Archive for April, 2006

Interest building in Clark?

Wednesday, April 5th, 2006

Though her potential candidacy has been more often scoffed or ignored, there may be interest building in New Zealand’s Prime Minister Helen Clark.

This week, she received a visit from Chinese premier Wen Jiabao to continue discussions on a possible China-New Zealand free trade agreement. But their discussion may also have included the possibility of her standing for UNSG. 

National foreign affairs spokesman Murray McCully speculated that the visit could have “something to do” with Clark’s alleged intention of seeking the post of United Nations (UN) secretary-general later this year.

Clark and New Zealand’s Defense Minister met privately last January with the head of the U.S. Pacific Command, Admiral William Fallon. What was discussed remained private, but no doubt gave U.S. officials a sense of how closely her views on global security issues aligned with theirs.

More candidates coming soon?

Wednesday, April 5th, 2006

Contrary to some governments, China has not pushed for Asian countries to rally behind a single Asian candidate. So far, the three announced candidates are Asian, as are several rumored to be interested in the post. Now it appears that even more candidates may emerge.

China's UN Ambassador

[China’s UN Ambassador] Wang, who this month holds the rotating presidency for the U.N. Security Council, told a press conference that informal discussions have been under way by the council and other members since February about a possible pool of candidates to replace U.N. Secretary General Kofi Annan, whose second five-year term ends in December.

“I think we are still in the process because I understand that there are serious discussions in the council and also outside of the council and that is why I believe that it takes a few months for this consensus building to take place,” Wang said.

“Part of the reason is that I believe there are a number of candidates announced by a number of Asian countries, but member states believe that in the next few weeks they want to see more names coming from the different countries.”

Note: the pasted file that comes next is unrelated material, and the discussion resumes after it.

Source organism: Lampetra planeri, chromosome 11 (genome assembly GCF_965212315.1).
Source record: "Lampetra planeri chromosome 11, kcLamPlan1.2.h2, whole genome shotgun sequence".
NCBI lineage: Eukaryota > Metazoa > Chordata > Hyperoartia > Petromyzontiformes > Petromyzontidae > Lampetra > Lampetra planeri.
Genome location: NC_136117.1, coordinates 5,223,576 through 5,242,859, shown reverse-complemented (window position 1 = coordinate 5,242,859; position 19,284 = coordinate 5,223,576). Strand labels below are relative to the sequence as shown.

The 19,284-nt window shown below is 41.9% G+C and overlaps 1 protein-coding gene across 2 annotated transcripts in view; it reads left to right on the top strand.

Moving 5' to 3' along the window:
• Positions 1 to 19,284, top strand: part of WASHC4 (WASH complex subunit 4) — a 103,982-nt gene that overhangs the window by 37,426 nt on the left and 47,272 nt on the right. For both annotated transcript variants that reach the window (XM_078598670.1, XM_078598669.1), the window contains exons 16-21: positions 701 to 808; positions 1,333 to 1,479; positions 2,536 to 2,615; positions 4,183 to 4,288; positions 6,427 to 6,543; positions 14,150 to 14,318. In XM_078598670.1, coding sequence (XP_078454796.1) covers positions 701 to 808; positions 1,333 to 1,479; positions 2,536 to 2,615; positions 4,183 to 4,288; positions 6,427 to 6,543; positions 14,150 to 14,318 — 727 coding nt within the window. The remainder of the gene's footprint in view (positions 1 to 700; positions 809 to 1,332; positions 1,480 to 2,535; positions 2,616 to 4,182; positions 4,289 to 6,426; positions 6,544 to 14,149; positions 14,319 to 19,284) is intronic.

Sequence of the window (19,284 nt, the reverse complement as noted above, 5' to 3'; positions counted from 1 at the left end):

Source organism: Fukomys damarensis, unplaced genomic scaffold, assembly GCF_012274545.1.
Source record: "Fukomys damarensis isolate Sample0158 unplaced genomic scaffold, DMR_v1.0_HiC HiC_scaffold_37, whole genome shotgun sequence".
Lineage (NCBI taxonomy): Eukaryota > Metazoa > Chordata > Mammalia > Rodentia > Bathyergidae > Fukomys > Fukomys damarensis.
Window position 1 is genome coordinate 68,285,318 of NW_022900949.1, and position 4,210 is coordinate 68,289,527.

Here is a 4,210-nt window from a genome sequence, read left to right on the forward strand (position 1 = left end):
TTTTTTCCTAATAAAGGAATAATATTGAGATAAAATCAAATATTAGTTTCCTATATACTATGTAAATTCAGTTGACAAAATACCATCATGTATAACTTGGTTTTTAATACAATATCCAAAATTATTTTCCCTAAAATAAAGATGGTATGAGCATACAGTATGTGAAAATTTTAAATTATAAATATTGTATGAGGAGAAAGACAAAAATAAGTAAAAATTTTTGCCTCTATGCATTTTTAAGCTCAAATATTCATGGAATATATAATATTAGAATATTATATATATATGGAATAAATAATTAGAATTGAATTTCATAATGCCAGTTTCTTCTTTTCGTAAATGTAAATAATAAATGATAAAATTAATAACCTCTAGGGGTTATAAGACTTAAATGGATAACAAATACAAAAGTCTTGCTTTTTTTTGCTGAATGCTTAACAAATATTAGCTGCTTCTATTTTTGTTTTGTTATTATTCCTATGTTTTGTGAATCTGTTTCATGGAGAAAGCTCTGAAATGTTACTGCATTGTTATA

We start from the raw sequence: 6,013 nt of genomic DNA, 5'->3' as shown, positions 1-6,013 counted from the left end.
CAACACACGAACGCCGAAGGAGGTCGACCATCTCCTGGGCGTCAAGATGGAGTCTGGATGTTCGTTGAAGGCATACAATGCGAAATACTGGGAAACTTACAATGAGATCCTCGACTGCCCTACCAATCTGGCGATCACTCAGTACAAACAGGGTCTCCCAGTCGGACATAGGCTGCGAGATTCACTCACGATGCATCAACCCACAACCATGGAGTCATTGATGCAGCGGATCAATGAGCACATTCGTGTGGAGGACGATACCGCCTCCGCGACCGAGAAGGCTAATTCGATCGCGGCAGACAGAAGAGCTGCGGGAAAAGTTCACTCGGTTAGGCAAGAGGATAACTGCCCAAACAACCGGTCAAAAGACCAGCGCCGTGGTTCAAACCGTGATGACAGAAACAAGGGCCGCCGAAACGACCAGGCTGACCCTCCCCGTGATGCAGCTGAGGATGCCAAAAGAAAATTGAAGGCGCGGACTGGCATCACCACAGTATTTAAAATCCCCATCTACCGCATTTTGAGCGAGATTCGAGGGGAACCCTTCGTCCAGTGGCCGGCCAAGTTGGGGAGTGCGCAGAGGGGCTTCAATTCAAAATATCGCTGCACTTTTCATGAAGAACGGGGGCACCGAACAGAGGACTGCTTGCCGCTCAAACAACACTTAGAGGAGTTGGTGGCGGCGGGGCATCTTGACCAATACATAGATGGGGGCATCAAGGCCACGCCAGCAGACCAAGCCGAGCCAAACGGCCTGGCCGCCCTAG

This announcement likely sends a strong signal that China is not enamoured of Surakiart, Dhanapala or Ban. Regardless, it remains committed to supporting only an Asian national for the job, though Ambassador Wang reportedly did not rule out nationals from Arab nations, included by the UN in the Asian regional group.

Surakiart’s struggling campaign

Tuesday, April 4th, 2006

Surakiart Sathirathai conducted perhaps the most public campaign for UNSG in the history of the office, bucking almost every tradition associated with the selection. As laudable as the approach, he himself does not seem to have won many converts. Almost everyone I speak with has written off Surakiart’s campaign. A former UN official in Washington described his campaign as “a joke.” A prominent UN correspondent in New York wrote, “I can’t emphasize enough how much opposition is growing in Thailand to Surakiart. The Bangkok papers point out his many flaws, including his lack of multilateral experience.”  Recently, Surakiart has even been pushed to the point of threatening a libel suit against a former ambassador of his own country for dismissing his qualifications for the office.

Despite claims by the campaign to have secured support from 120+ governments, no government outside ASEAN has publicly announced its support, let alone any of the permanent members.

This weekend’s election in Thailand hasn’t helped Surakiart’s campaign. Despite leading his party to victory, Prime Minister Thaksin has announced his resignation. The Thai Parliament will likely meet shortly after the April 23 round of elections to name the next Prime Minister. Surakiart is one of several possible successors to Thaksin, though most bets are currently on other officials.  

Surakiart’s view that the ASEAN endorsement “obliges” him to continue his campaign may be the out they need if his struggling campaign does not turn around soon. If he recognizes this, everyone might be able to “agree” that his more important interest is helping his party’s fix the political mess in Thailand.